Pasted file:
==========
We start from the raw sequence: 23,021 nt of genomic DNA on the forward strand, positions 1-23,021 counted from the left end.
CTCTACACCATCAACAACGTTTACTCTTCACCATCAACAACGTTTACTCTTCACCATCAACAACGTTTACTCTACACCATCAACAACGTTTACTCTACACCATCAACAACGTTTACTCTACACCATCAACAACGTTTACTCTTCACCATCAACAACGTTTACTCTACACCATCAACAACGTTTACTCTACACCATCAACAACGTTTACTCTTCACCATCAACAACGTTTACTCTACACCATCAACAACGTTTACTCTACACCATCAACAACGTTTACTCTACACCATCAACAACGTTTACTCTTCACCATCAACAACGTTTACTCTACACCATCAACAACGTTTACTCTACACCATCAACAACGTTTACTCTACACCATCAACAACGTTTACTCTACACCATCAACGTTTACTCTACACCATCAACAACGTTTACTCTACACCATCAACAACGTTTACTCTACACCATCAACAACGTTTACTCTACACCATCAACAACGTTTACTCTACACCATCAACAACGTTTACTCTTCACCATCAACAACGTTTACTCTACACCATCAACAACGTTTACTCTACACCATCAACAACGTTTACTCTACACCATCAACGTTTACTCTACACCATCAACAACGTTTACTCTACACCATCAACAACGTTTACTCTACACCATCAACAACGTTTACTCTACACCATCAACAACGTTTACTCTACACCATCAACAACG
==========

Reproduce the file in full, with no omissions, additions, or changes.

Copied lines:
We start from the raw sequence: 23,021 nt of genomic DNA on the forward strand, positions 1-23,021 counted from the left end.
CTCTACACCATCAACAACGTTTACTCTTCACCATCAACAACGTTTACTCTTCACCATCAACAACGTTTACTCTACACCATCAACAACGTTTACTCTACACCATCAACAACGTTTACTCTACACCATCAACAACGTTTACTCTTCACCATCAACAACGTTTACTCTACACCATCAACAACGTTTACTCTACACCATCAACAACGTTTACTCTTCACCATCAACAACGTTTACTCTACACCATCAACAACGTTTACTCTACACCATCAACAACGTTTACTCTACACCATCAACAACGTTTACTCTTCACCATCAACAACGTTTACTCTACACCATCAACAACGTTTACTCTACACCATCAACAACGTTTACTCTACACCATCAACAACGTTTACTCTACACCATCAACGTTTACTCTACACCATCAACAACGTTTACTCTACACCATCAACAACGTTTACTCTACACCATCAACAACGTTTACTCTACACCATCAACAACGTTTACTCTACACCATCAACAACGTTTACTCTTCACCATCAACAACGTTTACTCTACACCATCAACAACGTTTACTCTACACCATCAACAACGTTTACTCTACACCATCAACGTTTACTCTACACCATCAACAACGTTTACTCTACACCATCAACAACGTTTACTCTACACCATCAACAACGTTTACTCTACACCATCAACAACGTTTACTCTACACCATCAACAACG